As I walked from my car towards the school grounds, it was like a scene out of a movie. Over a hundred girls in varying heights and coordinated t-shirts,  stood in a semi-circle around a Troop Leader with a bull horn. She was standing next to the American flag spelling out the rules of the Costa de OroInvestigate Your World Day Camp. This was the Santa Barbara Girl Scouts Summer Camp and I was there to present a session on reading food labels.

When a Troop Leader asked me if I’d be interested in presenting to a group of nine and ten year old girls, I was excited. This would be my first opportunity to present to kids. The challenge: “Label Reading” for 100 nine to eleven year old girls over two days. I had 30 minutes to enlighten, entertain, and educate. I knew audience participation and some sort of hands on exercise was a must. This lead me to the grocery store where I purchased a boatload of popular kid food.

After telling my story, I began the session with an introduction to the nutritional facts label and was delighted to discover how much the girls already knew. I used a Fritos chip bag to illustrate serving size (did you know one bag contains 11 servings?) and then moved on to the ingredient list. It was fairly obvious to me that when these girls were looking at their food, they were looking at fat and calories and completely ignoring the ingredient list.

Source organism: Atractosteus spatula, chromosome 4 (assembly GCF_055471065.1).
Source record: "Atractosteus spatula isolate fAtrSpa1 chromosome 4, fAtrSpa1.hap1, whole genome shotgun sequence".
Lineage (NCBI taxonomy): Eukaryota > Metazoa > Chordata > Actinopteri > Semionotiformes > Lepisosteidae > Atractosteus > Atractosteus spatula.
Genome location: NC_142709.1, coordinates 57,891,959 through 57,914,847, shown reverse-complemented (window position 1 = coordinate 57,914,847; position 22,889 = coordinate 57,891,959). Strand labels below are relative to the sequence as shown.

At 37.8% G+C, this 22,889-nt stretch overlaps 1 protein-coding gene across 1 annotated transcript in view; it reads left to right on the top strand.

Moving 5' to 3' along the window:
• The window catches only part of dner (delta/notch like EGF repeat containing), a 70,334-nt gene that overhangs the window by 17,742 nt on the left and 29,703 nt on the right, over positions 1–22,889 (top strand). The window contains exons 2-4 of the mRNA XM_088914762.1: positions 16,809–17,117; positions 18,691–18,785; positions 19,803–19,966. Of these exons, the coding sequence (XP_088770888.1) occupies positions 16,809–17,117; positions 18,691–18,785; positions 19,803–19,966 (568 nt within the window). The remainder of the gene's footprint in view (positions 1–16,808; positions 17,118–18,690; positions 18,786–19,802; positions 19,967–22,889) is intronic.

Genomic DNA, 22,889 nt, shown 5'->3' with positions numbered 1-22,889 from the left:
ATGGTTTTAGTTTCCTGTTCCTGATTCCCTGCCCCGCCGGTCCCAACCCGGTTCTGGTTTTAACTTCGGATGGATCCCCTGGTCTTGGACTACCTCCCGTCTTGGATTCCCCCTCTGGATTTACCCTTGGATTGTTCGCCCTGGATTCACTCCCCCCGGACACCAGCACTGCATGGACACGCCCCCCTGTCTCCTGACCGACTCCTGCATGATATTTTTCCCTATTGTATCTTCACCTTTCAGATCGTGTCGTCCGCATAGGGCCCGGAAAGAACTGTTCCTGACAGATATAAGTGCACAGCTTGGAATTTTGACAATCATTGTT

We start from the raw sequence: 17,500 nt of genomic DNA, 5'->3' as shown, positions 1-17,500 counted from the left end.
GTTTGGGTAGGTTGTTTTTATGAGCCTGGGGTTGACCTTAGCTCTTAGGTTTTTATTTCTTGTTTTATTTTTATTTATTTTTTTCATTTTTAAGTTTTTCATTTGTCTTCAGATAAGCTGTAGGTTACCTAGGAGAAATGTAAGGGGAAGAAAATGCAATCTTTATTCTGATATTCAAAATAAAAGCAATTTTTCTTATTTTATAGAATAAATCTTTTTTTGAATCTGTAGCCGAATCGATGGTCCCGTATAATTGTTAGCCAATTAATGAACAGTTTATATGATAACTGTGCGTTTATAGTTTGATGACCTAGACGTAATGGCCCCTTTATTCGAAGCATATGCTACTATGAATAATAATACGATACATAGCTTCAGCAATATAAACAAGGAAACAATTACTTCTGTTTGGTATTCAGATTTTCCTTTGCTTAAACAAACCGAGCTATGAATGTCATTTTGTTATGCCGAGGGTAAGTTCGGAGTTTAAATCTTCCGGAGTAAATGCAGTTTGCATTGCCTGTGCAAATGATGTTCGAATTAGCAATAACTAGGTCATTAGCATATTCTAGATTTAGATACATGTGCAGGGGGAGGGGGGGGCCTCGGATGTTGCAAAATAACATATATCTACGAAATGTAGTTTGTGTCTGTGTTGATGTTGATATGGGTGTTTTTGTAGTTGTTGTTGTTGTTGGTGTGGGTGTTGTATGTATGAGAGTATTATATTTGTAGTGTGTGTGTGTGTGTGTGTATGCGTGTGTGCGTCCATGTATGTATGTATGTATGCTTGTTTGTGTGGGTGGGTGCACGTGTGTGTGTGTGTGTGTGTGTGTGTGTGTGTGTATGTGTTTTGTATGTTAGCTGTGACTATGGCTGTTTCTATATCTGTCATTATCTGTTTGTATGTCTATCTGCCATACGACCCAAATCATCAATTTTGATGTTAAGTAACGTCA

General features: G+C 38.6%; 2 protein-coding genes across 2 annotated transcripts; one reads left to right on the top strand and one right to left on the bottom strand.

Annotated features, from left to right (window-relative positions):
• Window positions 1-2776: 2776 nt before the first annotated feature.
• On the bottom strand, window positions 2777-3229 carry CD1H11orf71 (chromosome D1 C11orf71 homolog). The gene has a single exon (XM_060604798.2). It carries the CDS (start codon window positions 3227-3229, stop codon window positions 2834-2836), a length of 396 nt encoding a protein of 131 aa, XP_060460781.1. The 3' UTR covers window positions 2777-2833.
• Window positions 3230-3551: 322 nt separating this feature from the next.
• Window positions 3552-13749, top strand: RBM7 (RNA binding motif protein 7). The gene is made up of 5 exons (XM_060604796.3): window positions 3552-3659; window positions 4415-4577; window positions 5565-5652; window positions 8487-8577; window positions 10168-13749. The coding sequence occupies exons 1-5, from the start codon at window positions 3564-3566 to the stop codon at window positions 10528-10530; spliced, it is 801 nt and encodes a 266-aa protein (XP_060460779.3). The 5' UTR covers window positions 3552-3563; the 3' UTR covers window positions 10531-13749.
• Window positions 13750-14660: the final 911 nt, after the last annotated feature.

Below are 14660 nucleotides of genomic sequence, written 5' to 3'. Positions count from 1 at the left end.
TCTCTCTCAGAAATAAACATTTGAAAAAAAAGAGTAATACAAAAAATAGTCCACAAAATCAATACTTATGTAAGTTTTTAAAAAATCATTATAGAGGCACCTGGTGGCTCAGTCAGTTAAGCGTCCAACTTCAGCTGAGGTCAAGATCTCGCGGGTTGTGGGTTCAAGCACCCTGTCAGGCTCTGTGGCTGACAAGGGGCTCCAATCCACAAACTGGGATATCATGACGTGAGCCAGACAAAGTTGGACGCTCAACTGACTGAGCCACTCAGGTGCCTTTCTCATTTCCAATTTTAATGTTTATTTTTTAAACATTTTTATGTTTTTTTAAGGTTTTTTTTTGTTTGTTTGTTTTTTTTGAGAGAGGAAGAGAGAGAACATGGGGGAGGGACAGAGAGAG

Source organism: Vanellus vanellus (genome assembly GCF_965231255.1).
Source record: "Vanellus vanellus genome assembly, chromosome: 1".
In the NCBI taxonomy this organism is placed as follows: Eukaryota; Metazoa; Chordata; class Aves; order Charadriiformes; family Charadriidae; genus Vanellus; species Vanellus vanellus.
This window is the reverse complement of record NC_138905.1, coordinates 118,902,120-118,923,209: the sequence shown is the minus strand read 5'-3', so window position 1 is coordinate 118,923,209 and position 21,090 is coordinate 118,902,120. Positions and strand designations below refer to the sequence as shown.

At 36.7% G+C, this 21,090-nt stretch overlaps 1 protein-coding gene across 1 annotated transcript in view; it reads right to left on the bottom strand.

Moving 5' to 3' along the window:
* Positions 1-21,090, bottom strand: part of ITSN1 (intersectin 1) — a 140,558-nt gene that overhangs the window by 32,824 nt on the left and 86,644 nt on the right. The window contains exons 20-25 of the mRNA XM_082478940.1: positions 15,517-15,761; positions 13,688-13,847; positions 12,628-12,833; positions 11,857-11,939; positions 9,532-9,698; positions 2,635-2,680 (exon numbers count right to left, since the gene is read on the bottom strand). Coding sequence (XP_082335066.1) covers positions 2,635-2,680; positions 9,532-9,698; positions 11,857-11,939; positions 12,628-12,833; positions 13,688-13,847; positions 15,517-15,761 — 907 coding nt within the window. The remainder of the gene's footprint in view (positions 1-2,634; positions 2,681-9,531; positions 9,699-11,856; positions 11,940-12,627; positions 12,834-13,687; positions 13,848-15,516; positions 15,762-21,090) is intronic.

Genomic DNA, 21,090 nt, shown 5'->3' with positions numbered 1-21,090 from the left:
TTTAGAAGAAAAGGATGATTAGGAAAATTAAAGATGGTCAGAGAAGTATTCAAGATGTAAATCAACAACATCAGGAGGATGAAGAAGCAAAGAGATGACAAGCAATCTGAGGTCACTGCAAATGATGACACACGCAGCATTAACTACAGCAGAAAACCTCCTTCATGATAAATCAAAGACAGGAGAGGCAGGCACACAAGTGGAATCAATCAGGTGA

Then the fun part. I divided the audience into 6 groups. I gave them each two similar foods: crackers, chips, applesauce, popcorn and juice boxes. I gave them 5 minutes to read the labels of both products and come up with their observations. They stood up as a group and shared what they read on the labels. It was incredibly gratifying to hear these tweens talking about preservatives, sweeteners and colorings. I am happy to report that they really got it. We ended the session talking about things they can do to help the family eat better. A few quotes from the closing:

“When my mom and dad ask me to go shopping, I’ll say yes.”

“I’ll start reading labels from now on.”

” Just because something tastes good, don’t mean it’s good for you. You have to check the package.”

Music to my ears…

Do you have kids? Make label reading a family task. As soon as your little ones can read, include them in the process at the grocery store. Give them two comparable products and ask them to select the one they think is healthier. Hand them the junk food they are begging for and ask them to tell you why you won’t buy it (or why it’s only for special occasions). Label reading is a ritual that when incorporated into shopping at an early age, will become habit as kids grow up.

If your child attends elementary school in the Santa Barbara area and you are interested in Be Food Smart coming to your child’s class, please contact us. This particular Label Reading presentation lasts 30-40 minutes and is best for kids in 4th – 6th grades.

All Images (with the exception of last photo) by: Ananda Dalidd